Preposterously Self IndulgentReviewed byadamcrossstillsVote: 1/10

To put it in as simple terms as possible, Blue Is The Warmest Colour is a story about Adèle, a high school student who finds herself confused and troubled with her sexual identity. After passing a blue-haired girl on the street who catches her eye and an even more confusing, spontaneous and upsetting encounter with a classmate she finds it all to curious and enticing when a close, male friend takes her to a gay bar, she follows some girls to another bar nearby where she sees the blue- haired girl again. A short conversation sparks a relationship that carries us through the rest of the film.

Well, where to start?

To start with, this film is exhaustingly long. 3 hours is too much for so much useless, meandering exposition. It serves nothing other than to keep us away from a plot that is so thin you could go make yourself a cup of tea and come back 20 minutes later and nothing would've happened to push the story along. I'm sure there is an excellent 90 minute film in there somewhere if the editors had been more ruthless in their cutting and the director wasn't so preposterously self indulgent.

The sex scenes are unavoidable, exploitative and sickening within the context of the films creation. The major sex scene that everyone talks about took a gruelling 10 days to shoot and was only the actors 2nd shot on-set together, they literally didn't know each other and were suddenly put together to perform these scenes for an imposing, frustrated director.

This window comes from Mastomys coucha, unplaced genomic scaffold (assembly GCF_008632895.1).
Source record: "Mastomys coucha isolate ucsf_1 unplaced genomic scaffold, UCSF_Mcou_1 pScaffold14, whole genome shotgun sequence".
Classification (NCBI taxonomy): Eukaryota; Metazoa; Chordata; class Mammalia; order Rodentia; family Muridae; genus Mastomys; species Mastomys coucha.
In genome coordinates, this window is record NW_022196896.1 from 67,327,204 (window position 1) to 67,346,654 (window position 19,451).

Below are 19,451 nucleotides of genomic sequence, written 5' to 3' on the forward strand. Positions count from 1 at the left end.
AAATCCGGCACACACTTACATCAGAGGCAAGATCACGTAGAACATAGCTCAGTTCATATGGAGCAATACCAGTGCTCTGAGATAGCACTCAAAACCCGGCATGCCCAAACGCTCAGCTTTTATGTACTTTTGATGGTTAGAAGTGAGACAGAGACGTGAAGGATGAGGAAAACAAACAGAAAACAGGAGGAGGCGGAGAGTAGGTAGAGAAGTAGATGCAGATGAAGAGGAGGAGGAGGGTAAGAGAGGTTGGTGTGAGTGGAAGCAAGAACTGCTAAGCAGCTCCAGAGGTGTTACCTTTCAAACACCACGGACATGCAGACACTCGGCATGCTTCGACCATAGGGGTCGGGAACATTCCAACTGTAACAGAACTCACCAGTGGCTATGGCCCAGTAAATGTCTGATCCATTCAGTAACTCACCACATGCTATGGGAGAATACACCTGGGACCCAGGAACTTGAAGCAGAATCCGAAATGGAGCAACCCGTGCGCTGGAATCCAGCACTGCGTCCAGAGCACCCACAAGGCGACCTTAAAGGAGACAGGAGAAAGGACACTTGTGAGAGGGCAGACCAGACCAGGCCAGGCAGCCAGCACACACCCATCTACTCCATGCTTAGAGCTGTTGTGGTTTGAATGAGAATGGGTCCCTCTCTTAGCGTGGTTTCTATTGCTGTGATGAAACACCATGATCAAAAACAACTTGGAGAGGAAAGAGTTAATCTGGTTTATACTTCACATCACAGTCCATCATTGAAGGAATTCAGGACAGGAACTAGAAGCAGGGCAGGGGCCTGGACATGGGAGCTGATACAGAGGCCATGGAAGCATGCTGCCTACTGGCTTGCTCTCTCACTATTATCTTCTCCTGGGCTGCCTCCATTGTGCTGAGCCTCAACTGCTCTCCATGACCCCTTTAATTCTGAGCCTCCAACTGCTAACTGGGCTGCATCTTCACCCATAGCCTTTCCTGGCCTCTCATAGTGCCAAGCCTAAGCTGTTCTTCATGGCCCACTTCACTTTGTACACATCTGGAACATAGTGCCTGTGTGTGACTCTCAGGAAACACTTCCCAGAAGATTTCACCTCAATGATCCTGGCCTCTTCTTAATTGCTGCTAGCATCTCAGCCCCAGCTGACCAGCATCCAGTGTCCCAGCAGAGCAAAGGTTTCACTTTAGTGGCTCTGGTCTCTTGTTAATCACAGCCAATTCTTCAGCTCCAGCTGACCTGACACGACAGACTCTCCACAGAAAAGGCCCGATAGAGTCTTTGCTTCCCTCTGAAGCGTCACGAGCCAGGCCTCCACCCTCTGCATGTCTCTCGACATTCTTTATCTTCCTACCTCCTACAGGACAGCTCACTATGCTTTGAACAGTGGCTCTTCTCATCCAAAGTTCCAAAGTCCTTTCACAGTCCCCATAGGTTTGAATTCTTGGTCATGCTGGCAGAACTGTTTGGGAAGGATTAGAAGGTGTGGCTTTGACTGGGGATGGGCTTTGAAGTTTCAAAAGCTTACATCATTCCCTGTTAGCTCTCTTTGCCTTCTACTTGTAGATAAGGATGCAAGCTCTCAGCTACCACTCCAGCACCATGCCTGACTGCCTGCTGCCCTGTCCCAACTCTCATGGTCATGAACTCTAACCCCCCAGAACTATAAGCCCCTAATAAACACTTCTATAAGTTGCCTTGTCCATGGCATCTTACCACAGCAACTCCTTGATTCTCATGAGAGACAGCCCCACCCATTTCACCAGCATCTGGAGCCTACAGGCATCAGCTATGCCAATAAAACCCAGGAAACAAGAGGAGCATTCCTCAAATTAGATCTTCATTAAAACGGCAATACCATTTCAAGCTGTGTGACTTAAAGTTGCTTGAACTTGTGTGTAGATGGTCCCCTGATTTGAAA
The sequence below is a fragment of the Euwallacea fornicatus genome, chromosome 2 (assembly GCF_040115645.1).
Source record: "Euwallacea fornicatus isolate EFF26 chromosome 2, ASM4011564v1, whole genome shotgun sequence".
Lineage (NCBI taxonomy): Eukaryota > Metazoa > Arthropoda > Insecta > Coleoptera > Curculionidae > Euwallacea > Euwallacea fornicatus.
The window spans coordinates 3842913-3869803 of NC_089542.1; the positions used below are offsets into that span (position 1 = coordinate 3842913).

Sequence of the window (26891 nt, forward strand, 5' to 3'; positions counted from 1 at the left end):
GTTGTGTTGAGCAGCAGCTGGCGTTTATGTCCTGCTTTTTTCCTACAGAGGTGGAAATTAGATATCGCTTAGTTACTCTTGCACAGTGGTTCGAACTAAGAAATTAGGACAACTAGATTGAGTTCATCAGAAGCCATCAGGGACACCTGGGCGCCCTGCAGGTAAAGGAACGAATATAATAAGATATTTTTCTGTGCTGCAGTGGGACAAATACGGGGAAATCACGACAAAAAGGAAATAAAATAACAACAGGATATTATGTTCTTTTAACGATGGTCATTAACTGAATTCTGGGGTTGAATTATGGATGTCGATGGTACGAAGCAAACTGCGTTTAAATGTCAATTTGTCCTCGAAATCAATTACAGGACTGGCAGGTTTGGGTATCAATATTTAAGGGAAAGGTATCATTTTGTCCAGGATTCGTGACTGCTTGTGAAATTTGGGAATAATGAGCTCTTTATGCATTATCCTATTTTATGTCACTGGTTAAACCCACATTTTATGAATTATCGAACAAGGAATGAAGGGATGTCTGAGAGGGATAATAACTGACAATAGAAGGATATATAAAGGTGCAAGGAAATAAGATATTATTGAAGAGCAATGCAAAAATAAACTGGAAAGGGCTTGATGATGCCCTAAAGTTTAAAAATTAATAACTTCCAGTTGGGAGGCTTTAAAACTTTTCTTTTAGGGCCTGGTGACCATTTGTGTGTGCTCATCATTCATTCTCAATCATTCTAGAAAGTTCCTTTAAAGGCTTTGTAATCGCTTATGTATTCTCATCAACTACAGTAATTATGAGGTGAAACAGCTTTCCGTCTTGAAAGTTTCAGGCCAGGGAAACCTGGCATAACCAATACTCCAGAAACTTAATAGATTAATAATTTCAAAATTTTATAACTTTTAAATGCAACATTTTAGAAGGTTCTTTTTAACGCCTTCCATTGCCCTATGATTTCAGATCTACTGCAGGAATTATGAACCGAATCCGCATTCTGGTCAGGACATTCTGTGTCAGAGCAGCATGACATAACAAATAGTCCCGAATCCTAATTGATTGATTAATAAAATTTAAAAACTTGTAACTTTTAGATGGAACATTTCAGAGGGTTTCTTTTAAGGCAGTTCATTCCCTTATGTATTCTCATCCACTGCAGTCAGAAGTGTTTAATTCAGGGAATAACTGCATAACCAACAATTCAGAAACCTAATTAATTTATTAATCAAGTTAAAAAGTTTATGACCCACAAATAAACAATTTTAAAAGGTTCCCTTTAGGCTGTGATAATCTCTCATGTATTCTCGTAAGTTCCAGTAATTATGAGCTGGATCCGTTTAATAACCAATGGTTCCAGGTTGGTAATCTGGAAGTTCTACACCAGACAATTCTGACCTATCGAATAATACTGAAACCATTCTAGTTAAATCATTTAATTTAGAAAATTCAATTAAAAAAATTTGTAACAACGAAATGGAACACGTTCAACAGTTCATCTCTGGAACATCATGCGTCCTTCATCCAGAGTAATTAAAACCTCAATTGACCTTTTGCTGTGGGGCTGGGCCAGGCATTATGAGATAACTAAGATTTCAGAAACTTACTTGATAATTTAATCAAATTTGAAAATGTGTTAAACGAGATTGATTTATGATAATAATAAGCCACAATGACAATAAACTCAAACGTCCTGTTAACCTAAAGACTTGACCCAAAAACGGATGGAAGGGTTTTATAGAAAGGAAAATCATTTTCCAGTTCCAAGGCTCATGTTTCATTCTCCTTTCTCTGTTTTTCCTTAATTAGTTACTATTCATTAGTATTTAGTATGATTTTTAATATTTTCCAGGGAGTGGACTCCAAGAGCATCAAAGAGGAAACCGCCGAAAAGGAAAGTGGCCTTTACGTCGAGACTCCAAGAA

Léa Seydoux and Adèle Exarchopoulos have both stated that the 3 hour film doesn't really show how much they shot, that the director would do hundreds of takes of even the most simple scenes, extend scenes and shoot for extremely long periods of time and would become enraged if they laughed even once out of one hundred takes.

Knowing how the actors felt about it (thankfully they have been vocal in interviews about how horrible and unpleasant the experience was) how uncomfortable they were with unchoreographed sex scenes; sex scenes are almost always choreographed, shots and various angles kept to minimal length so that actors are more comfortable and that the experience is as desexualised as possible. They have spoken about how they felt powerless to say anything about it because "The director has all the power. When you're an actor on a film in France and you sign the contract, you have to give yourself, and in a way you're trapped."?"In America, we'd all be in jail." – Léa Seydoux

This is perversion and abuse of power in the truest sense. The fact that Kechiche wrote the adaptation, produced and directed the film, apparently even financed some of it himself tells me all I need to know about his intentions. Even Manohla Dargis of The New York Times has written that it "feels far more about Mr. Kechiche's desires than anything else".

I feel awful for Léa Seydoux and Adèle Exarchopoulos for having to endure this "horrible" 6 month shoot and for having to work with this director, of whom they have said they would never work with again. They deserved better than this because their performances are incredible given the situation that they had to work in.

And finally, I also feel bad for the characters Adèle and Emma, their story deserved so much better than this.